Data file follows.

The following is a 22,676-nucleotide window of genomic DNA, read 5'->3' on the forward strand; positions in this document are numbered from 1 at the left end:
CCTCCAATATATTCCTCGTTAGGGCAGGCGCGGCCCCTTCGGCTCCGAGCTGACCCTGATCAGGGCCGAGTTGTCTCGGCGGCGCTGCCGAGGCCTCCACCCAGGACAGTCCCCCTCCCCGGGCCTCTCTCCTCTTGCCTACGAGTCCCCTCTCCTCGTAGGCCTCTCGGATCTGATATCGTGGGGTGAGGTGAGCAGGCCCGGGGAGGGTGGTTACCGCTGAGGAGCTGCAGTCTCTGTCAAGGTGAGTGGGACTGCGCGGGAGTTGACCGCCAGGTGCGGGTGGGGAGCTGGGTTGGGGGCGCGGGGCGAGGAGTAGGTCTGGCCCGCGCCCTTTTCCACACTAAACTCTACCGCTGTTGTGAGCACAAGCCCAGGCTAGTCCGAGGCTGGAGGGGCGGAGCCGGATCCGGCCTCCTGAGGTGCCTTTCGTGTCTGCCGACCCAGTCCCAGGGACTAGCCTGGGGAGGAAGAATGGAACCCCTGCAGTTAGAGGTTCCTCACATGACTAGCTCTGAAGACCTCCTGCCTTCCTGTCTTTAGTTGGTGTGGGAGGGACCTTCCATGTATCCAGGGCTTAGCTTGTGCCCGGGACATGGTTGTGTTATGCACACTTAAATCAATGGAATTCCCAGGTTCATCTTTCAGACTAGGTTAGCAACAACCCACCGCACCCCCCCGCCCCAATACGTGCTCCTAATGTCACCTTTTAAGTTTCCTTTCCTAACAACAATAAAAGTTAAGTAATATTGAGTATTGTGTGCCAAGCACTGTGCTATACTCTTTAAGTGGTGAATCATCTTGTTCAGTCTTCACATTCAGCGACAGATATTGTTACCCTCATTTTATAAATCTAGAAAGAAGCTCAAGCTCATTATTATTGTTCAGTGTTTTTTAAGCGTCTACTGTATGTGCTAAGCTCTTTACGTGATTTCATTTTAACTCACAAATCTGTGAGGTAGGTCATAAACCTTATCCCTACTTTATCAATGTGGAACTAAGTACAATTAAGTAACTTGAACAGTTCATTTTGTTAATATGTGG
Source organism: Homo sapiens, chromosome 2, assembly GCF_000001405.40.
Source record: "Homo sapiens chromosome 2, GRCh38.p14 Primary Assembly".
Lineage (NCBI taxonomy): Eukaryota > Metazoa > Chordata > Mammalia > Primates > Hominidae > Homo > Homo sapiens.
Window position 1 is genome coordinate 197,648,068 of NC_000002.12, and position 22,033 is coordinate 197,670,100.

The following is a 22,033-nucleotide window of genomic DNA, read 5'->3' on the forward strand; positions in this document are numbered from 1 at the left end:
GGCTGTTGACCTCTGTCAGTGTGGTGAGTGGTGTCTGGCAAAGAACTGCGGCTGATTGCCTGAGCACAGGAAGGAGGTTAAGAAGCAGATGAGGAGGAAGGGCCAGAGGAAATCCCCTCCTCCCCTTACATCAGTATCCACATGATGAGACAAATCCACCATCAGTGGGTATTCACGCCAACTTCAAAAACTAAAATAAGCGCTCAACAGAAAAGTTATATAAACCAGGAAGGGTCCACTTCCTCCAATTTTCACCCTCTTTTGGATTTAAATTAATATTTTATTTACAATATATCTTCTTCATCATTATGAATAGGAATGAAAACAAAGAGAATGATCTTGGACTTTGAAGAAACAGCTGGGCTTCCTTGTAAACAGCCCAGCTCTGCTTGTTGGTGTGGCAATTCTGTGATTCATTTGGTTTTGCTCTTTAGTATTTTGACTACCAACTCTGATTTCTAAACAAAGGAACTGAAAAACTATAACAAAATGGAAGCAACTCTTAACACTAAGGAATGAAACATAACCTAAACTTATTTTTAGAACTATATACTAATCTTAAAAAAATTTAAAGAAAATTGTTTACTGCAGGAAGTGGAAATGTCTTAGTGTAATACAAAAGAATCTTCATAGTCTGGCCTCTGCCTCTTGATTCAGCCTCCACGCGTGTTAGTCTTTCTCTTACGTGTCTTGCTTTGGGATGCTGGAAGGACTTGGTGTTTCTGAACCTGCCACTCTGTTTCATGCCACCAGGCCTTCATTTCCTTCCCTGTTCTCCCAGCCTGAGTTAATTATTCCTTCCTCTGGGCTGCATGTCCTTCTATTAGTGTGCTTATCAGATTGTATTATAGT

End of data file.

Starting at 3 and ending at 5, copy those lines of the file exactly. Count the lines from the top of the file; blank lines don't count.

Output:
Source organism: Homo sapiens, chromosome 2, assembly GCF_000001405.40.
Source record: "Homo sapiens chromosome 2, GRCh38.p14 Primary Assembly".
Lineage (NCBI taxonomy): Eukaryota > Metazoa > Chordata > Mammalia > Primates > Hominidae > Homo > Homo sapiens.